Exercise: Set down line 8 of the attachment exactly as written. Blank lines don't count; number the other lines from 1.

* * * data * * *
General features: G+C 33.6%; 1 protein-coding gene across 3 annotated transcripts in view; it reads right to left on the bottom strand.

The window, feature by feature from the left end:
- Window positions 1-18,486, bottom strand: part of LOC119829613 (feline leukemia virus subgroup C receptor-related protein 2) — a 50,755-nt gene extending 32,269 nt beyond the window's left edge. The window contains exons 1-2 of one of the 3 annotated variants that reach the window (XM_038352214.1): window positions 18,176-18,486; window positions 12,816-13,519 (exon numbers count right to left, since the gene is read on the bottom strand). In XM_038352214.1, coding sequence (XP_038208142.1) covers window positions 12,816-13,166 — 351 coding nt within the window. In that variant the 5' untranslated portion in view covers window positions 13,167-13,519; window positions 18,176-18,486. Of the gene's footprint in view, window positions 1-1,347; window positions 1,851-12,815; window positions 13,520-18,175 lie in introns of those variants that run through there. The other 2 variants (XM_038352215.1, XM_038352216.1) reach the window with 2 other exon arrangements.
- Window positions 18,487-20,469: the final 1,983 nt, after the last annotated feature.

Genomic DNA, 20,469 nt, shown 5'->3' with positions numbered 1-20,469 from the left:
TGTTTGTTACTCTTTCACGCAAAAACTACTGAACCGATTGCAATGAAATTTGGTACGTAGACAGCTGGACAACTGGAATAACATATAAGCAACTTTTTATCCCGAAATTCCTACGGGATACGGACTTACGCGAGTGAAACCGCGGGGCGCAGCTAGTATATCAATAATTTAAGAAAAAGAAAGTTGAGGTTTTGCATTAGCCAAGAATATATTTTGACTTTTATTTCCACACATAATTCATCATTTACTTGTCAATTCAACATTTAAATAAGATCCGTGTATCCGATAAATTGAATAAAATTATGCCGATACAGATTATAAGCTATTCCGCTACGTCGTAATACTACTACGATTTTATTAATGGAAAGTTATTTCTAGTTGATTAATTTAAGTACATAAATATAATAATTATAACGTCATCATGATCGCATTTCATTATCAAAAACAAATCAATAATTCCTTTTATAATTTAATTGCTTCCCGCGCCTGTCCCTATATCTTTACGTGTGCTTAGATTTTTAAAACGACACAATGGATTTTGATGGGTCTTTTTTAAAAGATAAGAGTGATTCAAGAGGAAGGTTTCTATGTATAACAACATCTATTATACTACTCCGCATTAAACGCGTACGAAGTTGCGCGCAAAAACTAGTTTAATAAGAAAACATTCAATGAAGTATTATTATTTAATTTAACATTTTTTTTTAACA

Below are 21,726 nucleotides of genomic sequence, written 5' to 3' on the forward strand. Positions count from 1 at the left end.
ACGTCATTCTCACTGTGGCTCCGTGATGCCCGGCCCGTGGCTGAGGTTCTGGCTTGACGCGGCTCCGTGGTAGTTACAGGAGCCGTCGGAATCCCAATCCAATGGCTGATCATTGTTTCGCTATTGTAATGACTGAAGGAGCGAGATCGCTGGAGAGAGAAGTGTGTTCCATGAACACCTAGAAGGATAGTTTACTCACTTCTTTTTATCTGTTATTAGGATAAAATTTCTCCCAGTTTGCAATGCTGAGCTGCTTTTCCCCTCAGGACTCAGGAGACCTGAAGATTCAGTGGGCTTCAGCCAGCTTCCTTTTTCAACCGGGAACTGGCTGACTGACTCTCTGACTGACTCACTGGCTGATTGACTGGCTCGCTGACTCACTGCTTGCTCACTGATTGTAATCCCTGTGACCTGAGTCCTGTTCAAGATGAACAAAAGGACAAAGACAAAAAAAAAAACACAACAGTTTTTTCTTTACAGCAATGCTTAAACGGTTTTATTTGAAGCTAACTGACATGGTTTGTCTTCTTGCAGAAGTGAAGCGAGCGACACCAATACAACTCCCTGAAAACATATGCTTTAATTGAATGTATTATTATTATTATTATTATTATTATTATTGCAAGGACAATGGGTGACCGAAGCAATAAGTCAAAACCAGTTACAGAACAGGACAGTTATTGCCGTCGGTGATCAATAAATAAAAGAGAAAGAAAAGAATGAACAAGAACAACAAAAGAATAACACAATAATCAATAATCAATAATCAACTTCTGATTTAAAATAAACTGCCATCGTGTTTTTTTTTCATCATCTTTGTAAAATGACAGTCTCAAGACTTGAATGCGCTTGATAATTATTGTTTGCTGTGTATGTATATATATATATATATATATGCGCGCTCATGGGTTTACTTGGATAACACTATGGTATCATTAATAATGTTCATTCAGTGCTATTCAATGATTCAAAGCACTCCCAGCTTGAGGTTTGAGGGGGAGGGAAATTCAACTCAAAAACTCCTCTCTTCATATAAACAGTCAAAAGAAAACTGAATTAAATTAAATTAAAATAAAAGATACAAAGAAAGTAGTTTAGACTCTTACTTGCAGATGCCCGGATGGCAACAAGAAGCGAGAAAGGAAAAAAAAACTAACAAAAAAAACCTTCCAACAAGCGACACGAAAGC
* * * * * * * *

ACGTCATTCTCACTGTGGCTCCGTGATGCCCGGCCCGTGGCTGAGGTTCTGGCTTGACGCGGCTCCGTGGTAGTTACAGGAGCCGTCGGAATCCCAATCCAATGGCTGATCATTGTTTCGCTATTGTAATGACTGAAGGAGCGAGATCGCTGGAGAGAGAAGTGTGTTCCATGAACACCTAGAAGGATAGTTTACTCACTTCTTTTTATCTGTTATTAGGATAAAATTTCTCCCAGTTTGCAATGCTGAGCTGCTTTTCCCCTCAGGACTCAGGAGACCTGAAGATTCAGTGGGCTTCAGCCAGCTTCCTTTTTCAACCGGGAACTGGCTGACTGACTCTCTGACTGACTCACTGGCTGATTGACTGGCTCGCTGACTCACTGCTTGCTCACTGATTGTAATCCCTGTGACCTGAGTCCTGTTCAAGATGAACAAAAGGACAAAGACAAAAAAAAAAACACAACAGTTTTTTCTTTACAGCAATGCTTAAACGGTTTTATTTGAAGCTAACTGACATGGTTTGTCTTCTTGCAGAAGTGAAGCGAGCGACACCAATACAACTCCCTGAAAACATATGCTTTAATTGAATGTATTATTATTATTATTATTATTATTATTATTGCAAGGACAATGGGTGACCGAAGCAATAAGTCAAAACCAGTTACAGAACAGGACAGTTATTGCCGTCGGTGATCAATAAATAAAAGAGAAAGAAAAGAATGAACAAGAACAACAAAAGAATAACACAATAATCAATAATCAATAATCAACTTCTGATTTAAAATAAACTGCCATCGTGTTTTTTTTTCATCATCTTTGTAAAATGACAGTCTCAAGACTTGAATGCGCTTGATAATTATTGTTTGCTGTGTATGTATATATATATATATATATATGCGCGCTCATGGGTTTACTTGGATAACACTATGGTATCATTAATAATGTTCATTCAGTGCTATTCAATGATTCAAAGCACTCCCAGCTTGAGGTTTGAGGGGGAGGGAAATTCAACTCAAAAACTCCTCTCTTCATATAAACAGTCAAAAGAAAACTGAATTAAATTAAATTAAAATAAAAGATACAAAGAAAGTAGTTTAGACTCTTACTTGCAGATGCCCGGATGGCAACAAGAAGCGAGAAAGGAAAAAAAAACTAACAAAAAAAACCTTCCAACAAGCGACACGAAAGC